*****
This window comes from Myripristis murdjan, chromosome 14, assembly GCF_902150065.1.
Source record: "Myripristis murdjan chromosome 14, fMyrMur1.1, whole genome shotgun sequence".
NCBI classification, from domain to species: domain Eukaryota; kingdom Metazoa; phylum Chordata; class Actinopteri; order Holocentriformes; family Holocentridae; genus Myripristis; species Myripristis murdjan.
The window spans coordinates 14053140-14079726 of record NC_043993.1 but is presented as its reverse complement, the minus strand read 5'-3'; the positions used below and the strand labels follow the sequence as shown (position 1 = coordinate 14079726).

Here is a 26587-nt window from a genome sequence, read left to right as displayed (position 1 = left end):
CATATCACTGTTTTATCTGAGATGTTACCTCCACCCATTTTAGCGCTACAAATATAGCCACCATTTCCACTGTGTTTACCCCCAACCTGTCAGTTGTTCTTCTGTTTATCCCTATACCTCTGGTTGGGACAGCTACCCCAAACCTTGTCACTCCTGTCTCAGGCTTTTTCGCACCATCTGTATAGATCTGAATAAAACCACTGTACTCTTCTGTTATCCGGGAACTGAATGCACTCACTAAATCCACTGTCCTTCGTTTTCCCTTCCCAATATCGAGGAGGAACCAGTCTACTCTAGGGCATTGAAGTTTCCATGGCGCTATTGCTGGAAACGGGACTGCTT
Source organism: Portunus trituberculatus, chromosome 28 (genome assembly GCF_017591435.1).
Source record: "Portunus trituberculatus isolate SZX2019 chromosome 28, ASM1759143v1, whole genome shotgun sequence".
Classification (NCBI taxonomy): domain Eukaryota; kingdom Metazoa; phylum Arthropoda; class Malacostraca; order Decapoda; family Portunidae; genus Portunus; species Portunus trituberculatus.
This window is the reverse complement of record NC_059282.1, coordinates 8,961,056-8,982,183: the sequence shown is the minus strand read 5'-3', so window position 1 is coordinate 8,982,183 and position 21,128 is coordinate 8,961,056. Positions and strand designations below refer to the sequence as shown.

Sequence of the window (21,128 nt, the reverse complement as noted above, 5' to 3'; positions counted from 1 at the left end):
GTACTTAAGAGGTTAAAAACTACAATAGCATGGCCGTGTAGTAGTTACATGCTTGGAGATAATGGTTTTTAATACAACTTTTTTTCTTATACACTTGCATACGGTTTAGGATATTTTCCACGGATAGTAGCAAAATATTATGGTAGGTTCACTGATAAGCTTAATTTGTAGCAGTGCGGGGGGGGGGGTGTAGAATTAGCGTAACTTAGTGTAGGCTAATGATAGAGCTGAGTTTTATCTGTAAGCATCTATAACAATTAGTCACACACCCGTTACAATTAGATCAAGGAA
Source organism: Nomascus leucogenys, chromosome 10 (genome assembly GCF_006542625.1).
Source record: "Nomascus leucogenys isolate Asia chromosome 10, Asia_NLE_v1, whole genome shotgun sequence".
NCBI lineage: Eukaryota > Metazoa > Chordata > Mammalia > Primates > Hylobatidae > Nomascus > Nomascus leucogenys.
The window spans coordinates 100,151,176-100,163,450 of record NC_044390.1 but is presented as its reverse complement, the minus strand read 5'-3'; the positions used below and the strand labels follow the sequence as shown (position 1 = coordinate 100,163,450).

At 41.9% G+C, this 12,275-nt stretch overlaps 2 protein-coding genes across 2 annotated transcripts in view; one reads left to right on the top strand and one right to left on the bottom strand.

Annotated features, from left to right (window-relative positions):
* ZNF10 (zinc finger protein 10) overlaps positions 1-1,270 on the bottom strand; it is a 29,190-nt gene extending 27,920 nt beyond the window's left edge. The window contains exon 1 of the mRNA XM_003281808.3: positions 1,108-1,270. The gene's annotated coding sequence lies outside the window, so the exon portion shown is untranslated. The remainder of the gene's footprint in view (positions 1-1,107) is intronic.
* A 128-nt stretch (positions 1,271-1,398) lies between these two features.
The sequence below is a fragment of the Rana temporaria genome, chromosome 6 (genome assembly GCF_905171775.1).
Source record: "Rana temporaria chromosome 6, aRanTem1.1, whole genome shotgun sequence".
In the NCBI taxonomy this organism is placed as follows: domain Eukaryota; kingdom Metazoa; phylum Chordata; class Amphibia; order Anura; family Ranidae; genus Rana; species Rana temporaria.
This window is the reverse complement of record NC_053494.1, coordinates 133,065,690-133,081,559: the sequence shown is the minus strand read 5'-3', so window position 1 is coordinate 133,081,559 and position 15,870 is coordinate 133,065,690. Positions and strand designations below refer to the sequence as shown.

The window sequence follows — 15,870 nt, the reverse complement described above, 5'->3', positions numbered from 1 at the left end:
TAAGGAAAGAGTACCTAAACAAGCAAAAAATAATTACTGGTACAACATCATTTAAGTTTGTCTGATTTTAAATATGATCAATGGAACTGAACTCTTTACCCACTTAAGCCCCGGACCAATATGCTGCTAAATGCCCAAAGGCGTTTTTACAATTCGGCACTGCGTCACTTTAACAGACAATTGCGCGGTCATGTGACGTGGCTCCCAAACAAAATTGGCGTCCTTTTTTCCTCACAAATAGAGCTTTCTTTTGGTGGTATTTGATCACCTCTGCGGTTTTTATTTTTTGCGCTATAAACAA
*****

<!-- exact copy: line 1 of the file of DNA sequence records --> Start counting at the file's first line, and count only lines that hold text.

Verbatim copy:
This window comes from Myripristis murdjan, chromosome 14, assembly GCF_902150065.1.